OP "V" March/April 1984 349w

LOU HARRISON: Double Concerto For Violin And Cello With Javanese Gamelan performed by Kenneth Goldsmith & Terry King with the Mills College Gamelan Ensemble (TR Records 1910 Ingersoll Ave., Des Moines, IA 50309) Harrison is undoubtedly one of the finest and most interesting living American composers, and the Double Concerto ranks with his Pacifiki Rondo, Canticle #3, and a very few other works as his best.

It's a radical and highly successful experiment in the combination of traditional Javanese forms with western ones, precisely the type of thing that Harrison has concerned himself with for the last 15 years. The Mills Gamelan was in fact built by Harrison and his colleague William Colvig (who also plays gambang), and though its is based on Javanese ideas, is in many ways a radical and Americanized departure from tradition as well, most notably in the use of aluminum and a nicely worked out just intonation (based on 7-ratios for the pentatonic slendro, and on the 2-3rd octave of the harmonic series for the pelog).

The Double Concerto is in three movements. The first, marked "Grandly, but moderate," is a lyrical pelog excursion for the two strings, and serves as a warm prelude to the second movement, marked "Stampede," which is nothing short of astounding.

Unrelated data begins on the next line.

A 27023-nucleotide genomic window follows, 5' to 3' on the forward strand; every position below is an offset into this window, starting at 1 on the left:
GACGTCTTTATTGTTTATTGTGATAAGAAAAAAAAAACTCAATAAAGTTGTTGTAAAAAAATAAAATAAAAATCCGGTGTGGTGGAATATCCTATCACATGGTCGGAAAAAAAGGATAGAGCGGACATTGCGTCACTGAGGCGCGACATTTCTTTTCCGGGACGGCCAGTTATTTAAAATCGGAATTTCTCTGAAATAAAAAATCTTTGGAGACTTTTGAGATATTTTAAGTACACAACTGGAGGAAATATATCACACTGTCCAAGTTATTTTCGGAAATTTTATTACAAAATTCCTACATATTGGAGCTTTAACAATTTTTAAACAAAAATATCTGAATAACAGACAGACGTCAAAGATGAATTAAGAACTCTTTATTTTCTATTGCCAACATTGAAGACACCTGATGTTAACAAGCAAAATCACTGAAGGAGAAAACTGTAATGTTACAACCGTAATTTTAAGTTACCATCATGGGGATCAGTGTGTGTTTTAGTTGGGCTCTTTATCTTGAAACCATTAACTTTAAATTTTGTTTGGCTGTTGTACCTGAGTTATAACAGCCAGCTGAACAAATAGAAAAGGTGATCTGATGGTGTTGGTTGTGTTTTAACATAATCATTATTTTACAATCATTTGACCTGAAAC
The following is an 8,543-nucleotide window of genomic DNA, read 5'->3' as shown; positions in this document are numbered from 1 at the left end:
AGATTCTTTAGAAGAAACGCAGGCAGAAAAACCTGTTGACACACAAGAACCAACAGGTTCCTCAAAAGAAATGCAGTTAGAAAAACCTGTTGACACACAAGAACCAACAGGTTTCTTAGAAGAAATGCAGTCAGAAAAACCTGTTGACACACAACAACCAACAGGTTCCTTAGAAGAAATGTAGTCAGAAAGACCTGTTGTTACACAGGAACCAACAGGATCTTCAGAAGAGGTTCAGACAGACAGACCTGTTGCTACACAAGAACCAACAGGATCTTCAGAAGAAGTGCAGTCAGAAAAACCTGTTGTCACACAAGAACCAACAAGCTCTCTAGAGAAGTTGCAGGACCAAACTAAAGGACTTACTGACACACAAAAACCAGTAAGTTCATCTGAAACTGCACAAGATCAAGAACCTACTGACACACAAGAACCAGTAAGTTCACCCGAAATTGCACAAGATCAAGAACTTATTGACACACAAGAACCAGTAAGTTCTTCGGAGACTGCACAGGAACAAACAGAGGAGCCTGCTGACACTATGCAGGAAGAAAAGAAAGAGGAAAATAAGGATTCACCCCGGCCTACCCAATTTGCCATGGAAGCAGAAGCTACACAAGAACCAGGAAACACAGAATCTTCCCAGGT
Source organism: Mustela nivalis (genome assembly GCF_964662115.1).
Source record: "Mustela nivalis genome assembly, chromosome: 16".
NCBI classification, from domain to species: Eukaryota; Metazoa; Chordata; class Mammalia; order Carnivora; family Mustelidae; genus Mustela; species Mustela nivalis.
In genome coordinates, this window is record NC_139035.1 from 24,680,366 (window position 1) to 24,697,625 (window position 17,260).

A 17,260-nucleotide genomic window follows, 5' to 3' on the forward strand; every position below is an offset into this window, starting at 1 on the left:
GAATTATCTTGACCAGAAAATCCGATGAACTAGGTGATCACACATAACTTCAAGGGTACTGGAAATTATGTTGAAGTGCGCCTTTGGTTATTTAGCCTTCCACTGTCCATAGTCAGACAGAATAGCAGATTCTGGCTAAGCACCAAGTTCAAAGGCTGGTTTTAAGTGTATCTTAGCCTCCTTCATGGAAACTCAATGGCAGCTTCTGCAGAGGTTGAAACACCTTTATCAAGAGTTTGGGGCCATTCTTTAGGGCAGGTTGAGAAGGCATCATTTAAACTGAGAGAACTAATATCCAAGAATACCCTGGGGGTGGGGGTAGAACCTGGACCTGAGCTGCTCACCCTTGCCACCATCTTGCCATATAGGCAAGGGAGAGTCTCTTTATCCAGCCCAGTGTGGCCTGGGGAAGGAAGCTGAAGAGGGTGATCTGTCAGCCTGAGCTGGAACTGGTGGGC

In this movement, the gamelan drops out (except for the kendang, or two-headed drum), and the two strings play a long rapid, mostly unison melody based freely on the octatonic mode. This is Harrison at his finest, drawing on his many years of meditation of the "proper melody," and the listener can hardly believe how long the phrases breathe, soar, and propel themselves past any prior expectations. It is this movement which has been the most talked about, and rightly so.

The third movement, though less dynamic ("Allegro Moderato") provides an elegant slendro cadence to the whole work. Harrison is a composer's composer, and one who has transcended lesser questions of style, device, and intent to produce a music of profound integrity and deep emotional content. --L. Polansky

Typed by Cheryl Vega 6-12-95